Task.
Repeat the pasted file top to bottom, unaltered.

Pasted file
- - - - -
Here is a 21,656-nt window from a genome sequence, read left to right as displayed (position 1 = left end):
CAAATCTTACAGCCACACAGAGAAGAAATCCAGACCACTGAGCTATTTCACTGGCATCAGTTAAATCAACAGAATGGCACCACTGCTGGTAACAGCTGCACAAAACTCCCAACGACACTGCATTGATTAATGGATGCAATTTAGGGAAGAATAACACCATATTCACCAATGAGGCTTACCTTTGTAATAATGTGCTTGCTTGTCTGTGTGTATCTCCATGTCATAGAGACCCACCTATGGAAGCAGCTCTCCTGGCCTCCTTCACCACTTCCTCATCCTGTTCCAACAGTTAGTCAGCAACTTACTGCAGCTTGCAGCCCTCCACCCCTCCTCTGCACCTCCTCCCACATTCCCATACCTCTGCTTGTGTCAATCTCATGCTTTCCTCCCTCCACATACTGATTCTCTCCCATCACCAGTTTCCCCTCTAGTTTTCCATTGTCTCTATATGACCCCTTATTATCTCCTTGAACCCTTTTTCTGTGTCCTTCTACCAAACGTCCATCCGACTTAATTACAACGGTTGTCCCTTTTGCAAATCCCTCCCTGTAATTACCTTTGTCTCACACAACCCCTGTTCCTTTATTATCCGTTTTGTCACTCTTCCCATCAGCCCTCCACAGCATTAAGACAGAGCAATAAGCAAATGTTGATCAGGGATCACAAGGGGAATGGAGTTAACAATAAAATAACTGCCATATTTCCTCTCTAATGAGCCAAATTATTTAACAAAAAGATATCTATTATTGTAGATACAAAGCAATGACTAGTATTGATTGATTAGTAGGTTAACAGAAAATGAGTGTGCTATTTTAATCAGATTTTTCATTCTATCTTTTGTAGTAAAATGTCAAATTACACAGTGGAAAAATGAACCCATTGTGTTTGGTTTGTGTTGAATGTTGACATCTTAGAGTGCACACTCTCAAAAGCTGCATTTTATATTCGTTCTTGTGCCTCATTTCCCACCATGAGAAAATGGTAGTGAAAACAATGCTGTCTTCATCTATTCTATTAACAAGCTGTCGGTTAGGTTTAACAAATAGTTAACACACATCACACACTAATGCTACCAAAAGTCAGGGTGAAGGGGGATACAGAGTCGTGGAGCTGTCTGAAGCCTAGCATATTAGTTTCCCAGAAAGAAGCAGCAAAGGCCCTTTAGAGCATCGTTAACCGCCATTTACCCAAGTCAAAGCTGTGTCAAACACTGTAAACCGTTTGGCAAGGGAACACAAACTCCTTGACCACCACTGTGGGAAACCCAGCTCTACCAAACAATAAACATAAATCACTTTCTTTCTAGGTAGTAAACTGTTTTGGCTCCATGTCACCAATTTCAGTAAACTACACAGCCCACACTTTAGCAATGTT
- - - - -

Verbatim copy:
Here is a 21,656-nt window from a genome sequence, read left to right as displayed (position 1 = left end):
CAAATCTTACAGCCACACAGAGAAGAAATCCAGACCACTGAGCTATTTCACTGGCATCAGTTAAATCAACAGAATGGCACCACTGCTGGTAACAGCTGCACAAAACTCCCAACGACACTGCATTGATTAATGGATGCAATTTAGGGAAGAATAACACCATATTCACCAATGAGGCTTACCTTTGTAATAATGTGCTTGCTTGTCTGTGTGTATCTCCATGTCATAGAGACCCACCTATGGAAGCAGCTCTCCTGGCCTCCTTCACCACTTCCTCATCCTGTTCCAACAGTTAGTCAGCAACTTACTGCAGCTTGCAGCCCTCCACCCCTCCTCTGCACCTCCTCCCACATTCCCATACCTCTGCTTGTGTCAATCTCATGCTTTCCTCCCTCCACATACTGATTCTCTCCCATCACCAGTTTCCCCTCTAGTTTTCCATTGTCTCTATATGACCCCTTATTATCTCCTTGAACCCTTTTTCTGTGTCCTTCTACCAAACGTCCATCCGACTTAATTACAACGGTTGTCCCTTTTGCAAATCCCTCCCTGTAATTACCTTTGTCTCACACAACCCCTGTTCCTTTATTATCCGTTTTGTCACTCTTCCCATCAGCCCTCCACAGCATTAAGACAGAGCAATAAGCAAATGTTGATCAGGGATCACAAGGGGAATGGAGTTAACAATAAAATAACTGCCATATTTCCTCTCTAATGAGCCAAATTATTTAACAAAAAGATATCTATTATTGTAGATACAAAGCAATGACTAGTATTGATTGATTAGTAGGTTAACAGAAAATGAGTGTGCTATTTTAATCAGATTTTTCATTCTATCTTTTGTAGTAAAATGTCAAATTACACAGTGGAAAAATGAACCCATTGTGTTTGGTTTGTGTTGAATGTTGACATCTTAGAGTGCACACTCTCAAAAGCTGCATTTTATATTCGTTCTTGTGCCTCATTTCCCACCATGAGAAAATGGTAGTGAAAACAATGCTGTCTTCATCTATTCTATTAACAAGCTGTCGGTTAGGTTTAACAAATAGTTAACACACATCACACACTAATGCTACCAAAAGTCAGGGTGAAGGGGGATACAGAGTCGTGGAGCTGTCTGAAGCCTAGCATATTAGTTTCCCAGAAAGAAGCAGCAAAGGCCCTTTAGAGCATCGTTAACCGCCATTTACCCAAGTCAAAGCTGTGTCAAACACTGTAAACCGTTTGGCAAGGGAACACAAACTCCTTGACCACCACTGTGGGAAACCCAGCTCTACCAAACAATAAACATAAATCACTTTCTTTCTAGGTAGTAAACTGTTTTGGCTCCATGTCACCAATTTCAGTAAACTACACAGCCCACACTTTAGCAATGTT